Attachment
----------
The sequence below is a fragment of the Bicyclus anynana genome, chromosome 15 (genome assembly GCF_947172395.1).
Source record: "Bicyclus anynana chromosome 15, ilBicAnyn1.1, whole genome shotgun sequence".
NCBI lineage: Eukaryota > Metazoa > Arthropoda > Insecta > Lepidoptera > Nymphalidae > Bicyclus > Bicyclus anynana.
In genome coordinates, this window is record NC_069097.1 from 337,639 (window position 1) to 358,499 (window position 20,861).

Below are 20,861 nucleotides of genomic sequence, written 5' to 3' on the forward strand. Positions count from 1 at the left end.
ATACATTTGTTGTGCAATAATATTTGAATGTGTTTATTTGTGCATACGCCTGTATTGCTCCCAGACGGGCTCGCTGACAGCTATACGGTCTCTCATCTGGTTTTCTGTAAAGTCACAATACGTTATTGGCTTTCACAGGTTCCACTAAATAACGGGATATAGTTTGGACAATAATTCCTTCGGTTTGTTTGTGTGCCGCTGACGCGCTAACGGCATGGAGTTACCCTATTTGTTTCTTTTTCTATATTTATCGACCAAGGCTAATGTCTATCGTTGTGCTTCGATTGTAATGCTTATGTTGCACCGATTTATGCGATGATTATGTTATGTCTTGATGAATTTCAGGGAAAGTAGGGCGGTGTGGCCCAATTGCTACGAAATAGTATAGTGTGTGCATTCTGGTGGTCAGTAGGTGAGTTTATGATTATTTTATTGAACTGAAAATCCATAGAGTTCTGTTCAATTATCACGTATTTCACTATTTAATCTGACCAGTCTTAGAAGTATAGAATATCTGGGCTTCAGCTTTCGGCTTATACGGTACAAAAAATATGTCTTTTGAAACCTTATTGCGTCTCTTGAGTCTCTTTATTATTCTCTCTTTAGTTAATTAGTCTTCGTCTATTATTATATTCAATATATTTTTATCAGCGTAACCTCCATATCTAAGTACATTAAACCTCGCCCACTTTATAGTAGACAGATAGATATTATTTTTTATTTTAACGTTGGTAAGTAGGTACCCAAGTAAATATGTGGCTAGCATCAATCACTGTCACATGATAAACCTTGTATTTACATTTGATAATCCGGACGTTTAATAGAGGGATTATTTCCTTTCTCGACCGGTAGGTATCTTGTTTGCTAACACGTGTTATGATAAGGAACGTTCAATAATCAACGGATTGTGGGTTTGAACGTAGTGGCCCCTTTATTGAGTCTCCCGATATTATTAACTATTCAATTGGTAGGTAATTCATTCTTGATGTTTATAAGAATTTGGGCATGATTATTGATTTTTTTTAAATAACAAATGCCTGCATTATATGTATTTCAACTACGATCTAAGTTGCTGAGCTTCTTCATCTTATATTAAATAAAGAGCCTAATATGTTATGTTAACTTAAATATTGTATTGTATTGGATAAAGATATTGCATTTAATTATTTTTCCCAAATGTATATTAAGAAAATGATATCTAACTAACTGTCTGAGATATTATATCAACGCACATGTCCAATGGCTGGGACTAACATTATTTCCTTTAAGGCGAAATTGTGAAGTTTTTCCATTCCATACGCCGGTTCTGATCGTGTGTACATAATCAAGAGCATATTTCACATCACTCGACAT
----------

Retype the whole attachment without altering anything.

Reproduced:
The sequence below is a fragment of the Bicyclus anynana genome, chromosome 15 (genome assembly GCF_947172395.1).
Source record: "Bicyclus anynana chromosome 15, ilBicAnyn1.1, whole genome shotgun sequence".
NCBI lineage: Eukaryota > Metazoa > Arthropoda > Insecta > Lepidoptera > Nymphalidae > Bicyclus > Bicyclus anynana.
In genome coordinates, this window is record NC_069097.1 from 337,639 (window position 1) to 358,499 (window position 20,861).

Below are 20,861 nucleotides of genomic sequence, written 5' to 3' on the forward strand. Positions count from 1 at the left end.
ATACATTTGTTGTGCAATAATATTTGAATGTGTTTATTTGTGCATACGCCTGTATTGCTCCCAGACGGGCTCGCTGACAGCTATACGGTCTCTCATCTGGTTTTCTGTAAAGTCACAATACGTTATTGGCTTTCACAGGTTCCACTAAATAACGGGATATAGTTTGGACAATAATTCCTTCGGTTTGTTTGTGTGCCGCTGACGCGCTAACGGCATGGAGTTACCCTATTTGTTTCTTTTTCTATATTTATCGACCAAGGCTAATGTCTATCGTTGTGCTTCGATTGTAATGCTTATGTTGCACCGATTTATGCGATGATTATGTTATGTCTTGATGAATTTCAGGGAAAGTAGGGCGGTGTGGCCCAATTGCTACGAAATAGTATAGTGTGTGCATTCTGGTGGTCAGTAGGTGAGTTTATGATTATTTTATTGAACTGAAAATCCATAGAGTTCTGTTCAATTATCACGTATTTCACTATTTAATCTGACCAGTCTTAGAAGTATAGAATATCTGGGCTTCAGCTTTCGGCTTATACGGTACAAAAAATATGTCTTTTGAAACCTTATTGCGTCTCTTGAGTCTCTTTATTATTCTCTCTTTAGTTAATTAGTCTTCGTCTATTATTATATTCAATATATTTTTATCAGCGTAACCTCCATATCTAAGTACATTAAACCTCGCCCACTTTATAGTAGACAGATAGATATTATTTTTTATTTTAACGTTGGTAAGTAGGTACCCAAGTAAATATGTGGCTAGCATCAATCACTGTCACATGATAAACCTTGTATTTACATTTGATAATCCGGACGTTTAATAGAGGGATTATTTCCTTTCTCGACCGGTAGGTATCTTGTTTGCTAACACGTGTTATGATAAGGAACGTTCAATAATCAACGGATTGTGGGTTTGAACGTAGTGGCCCCTTTATTGAGTCTCCCGATATTATTAACTATTCAATTGGTAGGTAATTCATTCTTGATGTTTATAAGAATTTGGGCATGATTATTGATTTTTTTTAAATAACAAATGCCTGCATTATATGTATTTCAACTACGATCTAAGTTGCTGAGCTTCTTCATCTTATATTAAATAAAGAGCCTAATATGTTATGTTAACTTAAATATTGTATTGTATTGGATAAAGATATTGCATTTAATTATTTTTCCCAAATGTATATTAAGAAAATGATATCTAACTAACTGTCTGAGATATTATATCAACGCACATGTCCAATGGCTGGGACTAACATTATTTCCTTTAAGGCGAAATTGTGAAGTTTTTCCATTCCATACGCCGGTTCTGATCGTGTGTACATAATCAAGAGCATATTTCACATCACTCGACAT